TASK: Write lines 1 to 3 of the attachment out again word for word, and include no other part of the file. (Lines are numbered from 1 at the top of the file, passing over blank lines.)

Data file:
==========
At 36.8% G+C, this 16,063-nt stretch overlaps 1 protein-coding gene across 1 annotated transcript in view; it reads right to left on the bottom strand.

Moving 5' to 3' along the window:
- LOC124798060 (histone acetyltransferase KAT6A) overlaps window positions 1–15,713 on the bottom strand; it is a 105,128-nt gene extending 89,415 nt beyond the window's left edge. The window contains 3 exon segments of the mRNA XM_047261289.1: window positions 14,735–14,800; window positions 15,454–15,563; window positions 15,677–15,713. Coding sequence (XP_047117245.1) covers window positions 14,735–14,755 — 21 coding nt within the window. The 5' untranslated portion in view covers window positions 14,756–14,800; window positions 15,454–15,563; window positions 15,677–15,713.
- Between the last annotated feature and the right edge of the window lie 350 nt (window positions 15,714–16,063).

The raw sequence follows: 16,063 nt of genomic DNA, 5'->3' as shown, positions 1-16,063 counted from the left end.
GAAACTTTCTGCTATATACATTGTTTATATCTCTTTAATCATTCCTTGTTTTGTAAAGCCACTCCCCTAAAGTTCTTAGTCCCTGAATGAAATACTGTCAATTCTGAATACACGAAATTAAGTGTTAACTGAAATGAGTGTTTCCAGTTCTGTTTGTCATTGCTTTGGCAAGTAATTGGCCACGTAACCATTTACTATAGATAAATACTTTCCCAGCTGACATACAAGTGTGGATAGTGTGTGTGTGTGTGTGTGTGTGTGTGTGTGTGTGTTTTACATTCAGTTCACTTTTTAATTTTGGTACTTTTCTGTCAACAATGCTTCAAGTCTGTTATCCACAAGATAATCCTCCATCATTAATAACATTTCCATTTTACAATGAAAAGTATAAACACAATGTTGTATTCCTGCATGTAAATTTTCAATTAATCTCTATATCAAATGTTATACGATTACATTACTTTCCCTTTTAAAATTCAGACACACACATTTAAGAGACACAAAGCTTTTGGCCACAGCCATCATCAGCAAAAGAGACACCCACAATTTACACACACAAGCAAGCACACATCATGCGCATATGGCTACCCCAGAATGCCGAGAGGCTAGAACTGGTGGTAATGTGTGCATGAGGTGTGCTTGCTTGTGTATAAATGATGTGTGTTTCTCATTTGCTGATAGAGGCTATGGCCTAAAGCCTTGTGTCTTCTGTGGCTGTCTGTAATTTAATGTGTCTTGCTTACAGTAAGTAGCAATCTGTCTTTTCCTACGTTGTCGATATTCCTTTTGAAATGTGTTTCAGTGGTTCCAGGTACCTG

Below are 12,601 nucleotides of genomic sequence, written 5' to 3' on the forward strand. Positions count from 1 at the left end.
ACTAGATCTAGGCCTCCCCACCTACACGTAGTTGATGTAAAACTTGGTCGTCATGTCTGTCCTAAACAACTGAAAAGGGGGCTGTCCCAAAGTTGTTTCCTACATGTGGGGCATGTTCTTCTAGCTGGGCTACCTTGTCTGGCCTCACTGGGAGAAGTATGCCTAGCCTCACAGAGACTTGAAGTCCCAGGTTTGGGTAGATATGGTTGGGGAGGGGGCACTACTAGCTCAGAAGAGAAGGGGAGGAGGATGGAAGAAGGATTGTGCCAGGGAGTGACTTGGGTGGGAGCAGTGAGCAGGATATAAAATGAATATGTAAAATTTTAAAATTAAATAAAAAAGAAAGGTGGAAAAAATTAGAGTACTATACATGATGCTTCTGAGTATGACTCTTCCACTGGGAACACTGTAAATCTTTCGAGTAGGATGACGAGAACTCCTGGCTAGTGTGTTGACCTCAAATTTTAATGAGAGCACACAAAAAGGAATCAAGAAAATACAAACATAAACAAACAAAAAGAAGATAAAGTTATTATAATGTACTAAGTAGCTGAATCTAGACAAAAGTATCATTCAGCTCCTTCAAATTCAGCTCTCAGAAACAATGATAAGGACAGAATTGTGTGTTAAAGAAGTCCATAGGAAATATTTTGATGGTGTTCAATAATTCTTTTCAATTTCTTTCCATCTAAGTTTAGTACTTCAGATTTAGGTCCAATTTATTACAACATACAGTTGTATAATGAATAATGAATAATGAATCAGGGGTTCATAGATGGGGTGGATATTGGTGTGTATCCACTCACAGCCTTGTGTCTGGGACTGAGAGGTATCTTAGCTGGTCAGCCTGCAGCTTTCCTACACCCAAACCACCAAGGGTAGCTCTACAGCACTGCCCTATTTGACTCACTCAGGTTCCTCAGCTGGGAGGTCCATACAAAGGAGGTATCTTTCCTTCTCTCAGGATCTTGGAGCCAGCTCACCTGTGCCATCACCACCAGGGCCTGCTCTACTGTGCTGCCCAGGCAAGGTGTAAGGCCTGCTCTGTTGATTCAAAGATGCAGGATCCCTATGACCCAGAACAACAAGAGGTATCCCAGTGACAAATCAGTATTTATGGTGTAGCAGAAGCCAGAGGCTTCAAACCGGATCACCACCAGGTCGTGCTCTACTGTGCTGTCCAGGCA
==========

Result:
At 36.8% G+C, this 16,063-nt stretch overlaps 1 protein-coding gene across 1 annotated transcript in view; it reads right to left on the bottom strand.

Moving 5' to 3' along the window:
- LOC124798060 (histone acetyltransferase KAT6A) overlaps window positions 1–15,713 on the bottom strand; it is a 105,128-nt gene extending 89,415 nt beyond the window's left edge. The window contains 3 exon segments of the mRNA XM_047261289.1: window positions 14,735–14,800; window positions 15,454–15,563; window positions 15,677–15,713. Coding sequence (XP_047117245.1) covers window positions 14,735–14,755 — 21 coding nt within the window. The 5' untranslated portion in view covers window positions 14,756–14,800; window positions 15,454–15,563; window positions 15,677–15,713.